Journal club report - Device for testing tennis shoe-court interactions

One of the challenges faced by tennis players is the interaction of their shoes with the court.  Tennis is played on a range of surfaces with different properties. For example, it it much easier to slide across a clay court than a hard court due to the lower friction with the less rough surface.  Researchers at the University of Sheffield investigated tennis shoe-court interactions and subsequently developed a portable mechanical device that can assess the quality of a tennis court which will be utilised by the International Tennis federation.

The rubber used to make tennis shoes is viscoelastic which means if a force is briefly applied to the material it is deformed and then returns to its original shape but when a force is applied for longer the material is deformed permanently.  The rubber soles are compressed against the surface of a tennis court and the rubber molds its shape to the roughness of the surface which is the cause of the friction. Therefore, when designing the test it was important to understand how load, surface roughness, shoe orientation, temperature and contact area contribute to the frictional force and a lab-based test rig was built for initial tests.  The researchers concluded that friction is mainly affected by sole surface temperature and surface roughness, and also the presence of a tread in the shoe sole.

In the design of the portable test device, the main features considered were reliability, size and weight for transportation and the ability to represent match play conditions well. Also, the test shoe needed to be interchangeable to allow testing of different sole materials and sizes. The final design consists of a test shoe slider attached to a sled with weights mounted on it, a pneumatic ram which provides a horizontal force to drive the sled. The horizontal force is applied until the test shoe slider is initiated and friction is measured.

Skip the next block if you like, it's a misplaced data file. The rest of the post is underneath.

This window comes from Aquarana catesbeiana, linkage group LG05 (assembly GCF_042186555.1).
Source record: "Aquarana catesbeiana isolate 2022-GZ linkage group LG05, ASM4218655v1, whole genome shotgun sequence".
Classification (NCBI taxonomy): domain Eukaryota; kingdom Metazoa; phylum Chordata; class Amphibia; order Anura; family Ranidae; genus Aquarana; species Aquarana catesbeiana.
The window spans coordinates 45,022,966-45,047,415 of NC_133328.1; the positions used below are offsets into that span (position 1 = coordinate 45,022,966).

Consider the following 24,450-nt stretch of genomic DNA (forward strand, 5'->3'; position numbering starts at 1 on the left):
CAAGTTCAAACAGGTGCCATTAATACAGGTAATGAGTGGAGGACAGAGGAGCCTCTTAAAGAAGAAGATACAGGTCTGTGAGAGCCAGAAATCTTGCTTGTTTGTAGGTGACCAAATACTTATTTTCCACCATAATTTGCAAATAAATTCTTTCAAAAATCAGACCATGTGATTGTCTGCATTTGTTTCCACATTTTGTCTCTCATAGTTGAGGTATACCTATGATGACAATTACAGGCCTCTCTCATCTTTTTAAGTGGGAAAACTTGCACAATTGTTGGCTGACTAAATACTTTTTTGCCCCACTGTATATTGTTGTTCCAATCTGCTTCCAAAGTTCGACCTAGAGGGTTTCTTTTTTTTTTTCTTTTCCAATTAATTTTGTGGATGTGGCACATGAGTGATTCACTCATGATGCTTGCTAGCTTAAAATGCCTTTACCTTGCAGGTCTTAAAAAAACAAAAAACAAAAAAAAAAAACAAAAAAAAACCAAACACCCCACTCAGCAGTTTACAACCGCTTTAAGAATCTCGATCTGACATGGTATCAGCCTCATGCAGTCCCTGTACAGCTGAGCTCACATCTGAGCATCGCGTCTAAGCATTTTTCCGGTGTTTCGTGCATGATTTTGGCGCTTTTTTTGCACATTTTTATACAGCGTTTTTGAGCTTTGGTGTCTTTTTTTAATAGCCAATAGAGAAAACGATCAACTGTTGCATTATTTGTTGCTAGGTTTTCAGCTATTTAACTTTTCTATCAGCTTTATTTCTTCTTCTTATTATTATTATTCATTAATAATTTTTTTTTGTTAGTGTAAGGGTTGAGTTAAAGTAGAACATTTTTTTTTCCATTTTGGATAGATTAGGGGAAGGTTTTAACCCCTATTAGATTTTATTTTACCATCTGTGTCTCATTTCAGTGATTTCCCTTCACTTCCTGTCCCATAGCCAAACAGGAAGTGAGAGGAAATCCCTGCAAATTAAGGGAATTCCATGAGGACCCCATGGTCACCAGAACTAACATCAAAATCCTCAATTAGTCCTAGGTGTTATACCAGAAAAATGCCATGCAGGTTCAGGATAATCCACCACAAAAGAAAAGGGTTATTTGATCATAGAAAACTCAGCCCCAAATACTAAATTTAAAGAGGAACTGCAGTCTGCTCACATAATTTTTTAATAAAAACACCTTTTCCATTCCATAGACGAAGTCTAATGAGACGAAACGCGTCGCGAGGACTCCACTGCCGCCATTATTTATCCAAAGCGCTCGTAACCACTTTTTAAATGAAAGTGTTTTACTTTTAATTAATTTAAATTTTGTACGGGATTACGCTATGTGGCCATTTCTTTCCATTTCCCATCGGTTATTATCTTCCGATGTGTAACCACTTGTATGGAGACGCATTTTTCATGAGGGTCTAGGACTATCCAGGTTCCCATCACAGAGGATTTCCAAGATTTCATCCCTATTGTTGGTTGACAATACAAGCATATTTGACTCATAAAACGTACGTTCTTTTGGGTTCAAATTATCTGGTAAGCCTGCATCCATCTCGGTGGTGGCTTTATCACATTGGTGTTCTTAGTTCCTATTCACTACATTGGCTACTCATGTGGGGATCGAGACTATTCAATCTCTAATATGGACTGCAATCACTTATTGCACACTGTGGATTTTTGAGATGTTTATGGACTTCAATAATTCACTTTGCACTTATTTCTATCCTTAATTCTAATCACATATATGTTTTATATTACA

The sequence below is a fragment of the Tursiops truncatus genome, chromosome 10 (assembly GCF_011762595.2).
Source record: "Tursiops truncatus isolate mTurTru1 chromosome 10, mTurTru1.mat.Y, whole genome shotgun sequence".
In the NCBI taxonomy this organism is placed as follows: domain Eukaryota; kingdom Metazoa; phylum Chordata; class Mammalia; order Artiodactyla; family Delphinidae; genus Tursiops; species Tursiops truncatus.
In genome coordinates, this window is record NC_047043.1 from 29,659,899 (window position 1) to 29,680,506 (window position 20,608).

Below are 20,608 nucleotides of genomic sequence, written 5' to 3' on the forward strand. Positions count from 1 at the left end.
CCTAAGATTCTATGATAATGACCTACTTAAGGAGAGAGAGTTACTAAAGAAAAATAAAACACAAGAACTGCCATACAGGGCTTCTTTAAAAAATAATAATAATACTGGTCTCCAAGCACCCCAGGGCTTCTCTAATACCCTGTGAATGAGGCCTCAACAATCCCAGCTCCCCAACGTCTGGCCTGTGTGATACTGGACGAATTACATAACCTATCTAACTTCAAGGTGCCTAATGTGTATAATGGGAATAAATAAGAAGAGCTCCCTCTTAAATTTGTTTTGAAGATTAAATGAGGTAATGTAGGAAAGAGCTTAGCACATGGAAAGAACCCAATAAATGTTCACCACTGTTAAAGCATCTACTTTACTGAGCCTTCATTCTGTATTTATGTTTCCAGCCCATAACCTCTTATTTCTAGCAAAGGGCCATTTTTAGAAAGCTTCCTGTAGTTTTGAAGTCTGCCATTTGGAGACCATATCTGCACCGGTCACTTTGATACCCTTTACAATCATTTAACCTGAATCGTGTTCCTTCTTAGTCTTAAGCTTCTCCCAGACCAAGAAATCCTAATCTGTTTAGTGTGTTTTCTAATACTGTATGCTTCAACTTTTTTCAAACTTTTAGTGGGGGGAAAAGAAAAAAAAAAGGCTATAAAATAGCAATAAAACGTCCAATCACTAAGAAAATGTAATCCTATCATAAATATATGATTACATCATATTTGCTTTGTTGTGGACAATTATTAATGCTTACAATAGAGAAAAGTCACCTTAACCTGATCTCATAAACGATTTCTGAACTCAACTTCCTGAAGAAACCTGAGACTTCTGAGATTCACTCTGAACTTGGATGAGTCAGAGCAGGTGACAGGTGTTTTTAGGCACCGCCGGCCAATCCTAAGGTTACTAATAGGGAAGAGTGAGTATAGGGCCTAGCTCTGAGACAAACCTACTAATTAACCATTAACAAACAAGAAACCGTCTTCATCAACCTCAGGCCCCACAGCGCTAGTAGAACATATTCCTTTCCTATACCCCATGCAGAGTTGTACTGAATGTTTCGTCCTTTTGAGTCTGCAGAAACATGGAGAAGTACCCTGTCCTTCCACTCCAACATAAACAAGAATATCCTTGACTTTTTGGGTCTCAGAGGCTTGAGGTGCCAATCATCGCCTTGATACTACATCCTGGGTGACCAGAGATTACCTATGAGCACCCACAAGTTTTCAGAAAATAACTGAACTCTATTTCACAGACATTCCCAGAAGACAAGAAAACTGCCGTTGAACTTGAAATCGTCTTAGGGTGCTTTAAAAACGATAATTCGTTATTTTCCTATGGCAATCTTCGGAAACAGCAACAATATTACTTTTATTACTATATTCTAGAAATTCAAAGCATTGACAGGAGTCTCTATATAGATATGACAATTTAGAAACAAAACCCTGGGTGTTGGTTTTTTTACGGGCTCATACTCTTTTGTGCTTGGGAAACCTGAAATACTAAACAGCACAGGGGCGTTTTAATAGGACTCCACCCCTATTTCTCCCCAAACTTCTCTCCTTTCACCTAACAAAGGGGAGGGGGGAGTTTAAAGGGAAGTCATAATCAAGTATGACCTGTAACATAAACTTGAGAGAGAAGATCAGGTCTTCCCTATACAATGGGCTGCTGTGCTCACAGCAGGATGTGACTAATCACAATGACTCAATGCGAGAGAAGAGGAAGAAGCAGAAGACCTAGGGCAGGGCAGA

The researchers hope that with further development the device could become part of a standard test to assess the quality of courts for elite tennis competitions and eventually be used to improve the quality of tennis courts for all players.

Original Paper:

D. Ura, M Carré, Development of a Novel Portable Test Device to Measure the Tribological Behaviour of Shoe Interactions with Tennis Courts, Procedia Engineering, 147, 550-555, 2016.

Anti-microbial Graft Co-polymer Gels

Antimicrobial-gels-384x384.png